Contrapositive Implications as Dominoes


If you’ve ever learned logic, you know that jumping from one piece of information to another (through implication) isn’t always clear. You might remember something about if A implies B, then not B implies not A, and the like. What I want to do today is try and explore these concepts in a more visual way, which hopefully will let you remember these concepts with greater ease.

To do this, we’re going to use an analogy that involves dominoes. We will start with three propositions or statements, and call them A, B, and C. These will each be represented by a domino, and they will be lined up in the same order. Also note that I will just refer to these dominoes as A, B, and C from now on.

Initial set up

Let’s begin by imagining that we can only push a domino forward. That is, if we decide to knock down a domino, we need to push it to the right. This isn’t any special condition, but it’s just something that we will impose for now to make the situation more clear.

What happens if we push A? First, it will hit B, and then B will hit C. As such, we can say that A implies B, and B implies C. But, as we know from a chain of dominoes, the act of pushing A guarantees that C will fall, too (assuming you build your line well). As such, we can also say that A implies C.

Implications

Let’s look at a slightly different situation. What if I tell you that C falls? What can you tell me about A and B?

You might be tempted to say that A and B fall, but you should resist this conclusion! Remember, we want a statement that always applies, so it’s helpful to go back to your dominoes to test the implications. If C falls, what are the options for what happened?

There are three different possibilities for what could have happened.

  • A was pushed, which we have already seen will guarantee that C falls. In this case, all three dominoes will fall.
  • B is pushed, which we have also seen will cause C to fall. In this case, A is still upright, but the other two have fallen.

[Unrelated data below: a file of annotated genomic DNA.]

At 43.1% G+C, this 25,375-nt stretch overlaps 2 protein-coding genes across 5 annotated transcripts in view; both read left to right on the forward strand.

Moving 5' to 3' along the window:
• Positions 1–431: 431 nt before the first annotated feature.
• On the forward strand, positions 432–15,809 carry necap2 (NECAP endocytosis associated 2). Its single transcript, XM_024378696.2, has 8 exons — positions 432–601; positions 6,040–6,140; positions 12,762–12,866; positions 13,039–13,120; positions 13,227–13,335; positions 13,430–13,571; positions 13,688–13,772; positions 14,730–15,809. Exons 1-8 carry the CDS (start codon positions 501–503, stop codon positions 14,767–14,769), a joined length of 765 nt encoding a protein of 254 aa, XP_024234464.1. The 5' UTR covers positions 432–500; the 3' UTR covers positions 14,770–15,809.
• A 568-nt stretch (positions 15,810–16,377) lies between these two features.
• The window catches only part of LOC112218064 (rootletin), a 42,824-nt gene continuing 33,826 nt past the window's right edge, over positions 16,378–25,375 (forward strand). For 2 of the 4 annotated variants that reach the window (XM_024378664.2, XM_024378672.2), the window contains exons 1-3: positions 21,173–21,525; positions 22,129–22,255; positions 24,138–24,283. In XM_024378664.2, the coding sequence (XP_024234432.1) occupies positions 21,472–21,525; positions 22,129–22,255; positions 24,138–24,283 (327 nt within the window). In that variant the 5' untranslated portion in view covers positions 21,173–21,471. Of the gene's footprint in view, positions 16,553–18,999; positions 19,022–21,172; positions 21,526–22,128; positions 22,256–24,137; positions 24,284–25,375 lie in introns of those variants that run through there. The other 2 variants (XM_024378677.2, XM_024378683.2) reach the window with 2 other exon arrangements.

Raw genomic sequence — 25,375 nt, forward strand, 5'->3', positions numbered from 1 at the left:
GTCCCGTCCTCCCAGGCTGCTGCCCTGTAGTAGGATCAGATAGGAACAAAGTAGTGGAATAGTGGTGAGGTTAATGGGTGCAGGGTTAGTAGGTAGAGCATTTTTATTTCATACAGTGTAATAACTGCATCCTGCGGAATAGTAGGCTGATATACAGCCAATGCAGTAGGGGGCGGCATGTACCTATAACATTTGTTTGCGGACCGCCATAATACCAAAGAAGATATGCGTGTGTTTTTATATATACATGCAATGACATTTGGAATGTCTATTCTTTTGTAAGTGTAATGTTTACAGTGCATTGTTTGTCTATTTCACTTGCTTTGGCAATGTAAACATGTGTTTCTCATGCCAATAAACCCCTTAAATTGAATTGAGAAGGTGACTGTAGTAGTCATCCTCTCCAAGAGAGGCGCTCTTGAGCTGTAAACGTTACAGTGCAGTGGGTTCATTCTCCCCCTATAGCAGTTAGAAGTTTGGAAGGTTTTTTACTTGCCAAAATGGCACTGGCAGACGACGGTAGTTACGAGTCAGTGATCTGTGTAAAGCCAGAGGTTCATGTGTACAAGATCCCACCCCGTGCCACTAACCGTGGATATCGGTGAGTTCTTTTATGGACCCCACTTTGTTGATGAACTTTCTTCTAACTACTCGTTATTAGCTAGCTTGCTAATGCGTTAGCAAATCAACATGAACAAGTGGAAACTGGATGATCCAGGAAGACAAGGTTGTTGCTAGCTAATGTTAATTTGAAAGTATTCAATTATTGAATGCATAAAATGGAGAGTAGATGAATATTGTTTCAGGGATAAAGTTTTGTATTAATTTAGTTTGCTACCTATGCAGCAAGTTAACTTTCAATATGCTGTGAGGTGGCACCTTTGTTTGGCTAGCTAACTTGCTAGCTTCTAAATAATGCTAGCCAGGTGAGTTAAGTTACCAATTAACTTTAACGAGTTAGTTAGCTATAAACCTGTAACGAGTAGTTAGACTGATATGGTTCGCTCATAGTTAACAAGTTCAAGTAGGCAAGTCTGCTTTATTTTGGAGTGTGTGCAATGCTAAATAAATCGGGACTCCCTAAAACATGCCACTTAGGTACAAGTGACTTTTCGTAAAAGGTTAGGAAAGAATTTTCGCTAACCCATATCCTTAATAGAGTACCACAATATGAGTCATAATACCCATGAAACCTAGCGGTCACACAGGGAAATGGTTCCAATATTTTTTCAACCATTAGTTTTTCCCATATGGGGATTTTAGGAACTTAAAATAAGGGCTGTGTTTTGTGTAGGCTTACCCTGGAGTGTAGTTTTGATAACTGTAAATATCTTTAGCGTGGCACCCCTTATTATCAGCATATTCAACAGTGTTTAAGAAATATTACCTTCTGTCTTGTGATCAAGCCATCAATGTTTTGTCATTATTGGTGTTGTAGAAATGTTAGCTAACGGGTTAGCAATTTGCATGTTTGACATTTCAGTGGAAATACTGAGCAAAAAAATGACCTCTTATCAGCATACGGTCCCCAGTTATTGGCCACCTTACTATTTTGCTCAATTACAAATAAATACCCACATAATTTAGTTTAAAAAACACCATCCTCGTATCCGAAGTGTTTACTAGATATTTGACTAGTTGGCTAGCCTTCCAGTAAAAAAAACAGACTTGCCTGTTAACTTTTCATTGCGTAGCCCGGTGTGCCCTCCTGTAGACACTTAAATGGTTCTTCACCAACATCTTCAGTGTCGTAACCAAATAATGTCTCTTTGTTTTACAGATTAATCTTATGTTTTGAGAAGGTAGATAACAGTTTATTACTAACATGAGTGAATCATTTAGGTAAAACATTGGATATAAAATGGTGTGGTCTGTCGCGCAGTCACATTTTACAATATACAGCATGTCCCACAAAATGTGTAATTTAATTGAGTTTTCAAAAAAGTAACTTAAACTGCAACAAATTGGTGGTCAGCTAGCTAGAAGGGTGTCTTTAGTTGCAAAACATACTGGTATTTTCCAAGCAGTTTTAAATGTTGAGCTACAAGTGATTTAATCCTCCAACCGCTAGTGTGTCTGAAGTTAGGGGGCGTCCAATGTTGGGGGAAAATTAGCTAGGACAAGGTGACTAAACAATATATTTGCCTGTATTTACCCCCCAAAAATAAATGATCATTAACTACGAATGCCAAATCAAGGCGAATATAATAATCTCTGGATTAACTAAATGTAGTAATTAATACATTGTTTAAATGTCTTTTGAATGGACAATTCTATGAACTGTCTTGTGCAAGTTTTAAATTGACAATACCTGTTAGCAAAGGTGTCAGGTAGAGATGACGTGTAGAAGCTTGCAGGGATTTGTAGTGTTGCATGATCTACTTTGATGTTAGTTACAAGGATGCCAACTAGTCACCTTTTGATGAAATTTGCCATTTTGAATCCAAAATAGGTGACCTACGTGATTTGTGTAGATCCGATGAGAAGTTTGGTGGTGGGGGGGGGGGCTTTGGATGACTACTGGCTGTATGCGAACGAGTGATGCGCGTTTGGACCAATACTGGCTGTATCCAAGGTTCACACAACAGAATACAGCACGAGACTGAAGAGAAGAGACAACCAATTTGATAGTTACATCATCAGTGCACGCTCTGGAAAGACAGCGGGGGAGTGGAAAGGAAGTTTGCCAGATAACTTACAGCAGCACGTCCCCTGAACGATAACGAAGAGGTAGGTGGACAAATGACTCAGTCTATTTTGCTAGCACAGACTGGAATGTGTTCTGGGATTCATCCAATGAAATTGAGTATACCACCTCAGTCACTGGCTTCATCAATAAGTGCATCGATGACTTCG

• C is pushed, which means it obviously falls. In this case, the other two are still standing.

Because having C fall means any one of these three options occurred, we cannot say with certainty what happened to the other dominoes. Both could have fallen, or only B could have fallen. We know that it can’t be only A that fell, since that would imply the other two fell as well.

This might seem like a waste of time, because the conclusion we’ve come to is that having C fall tells us precisely nothing about the state of the other two. However, there’s another way to look at these results that will give us insight. What if C had not fell? What could we say about the other two dominoes?

Let’s look at it case by case. We know that pushing A automatically means C will fall. Likewise, pushing B means C will fall. Therefore, if we don’t find that C has fallen, then we can be sure that neither A or B were pushed. There’s simply no way to push the two first dominoes without causing the last one to fall.

This kind of statement is called the contrapositive. Formally, if we have a conditional statement, which is just a fancy way of saying that one smaller statement implies another, and it is of the form A implies B, then the contrapositive is given by not B implies not A. The way we write it is like this:

Notation

Hopefully, the example of dominoes makes sense for why the contrapositive works. It’s because we have a direct relationship of one domino causing a chain reaction with a bunch of other dominoes. If one part of the train further down has not fell, it has to be that the other parts have not fallen.

Practically, this means that you won’t succumb to the error of thinking that if one event implies a second, then automatically having the second event occur implies the first. It could be true, just like we saw with our three options above, but when we are making use of logical implications, we want to use the fact that one thing guarantees the other. Therefore, when you’re dealing with logical statements, think of the dominoes. Does having one statement happen imply the next, or is there another way it could have happened (without the first)?

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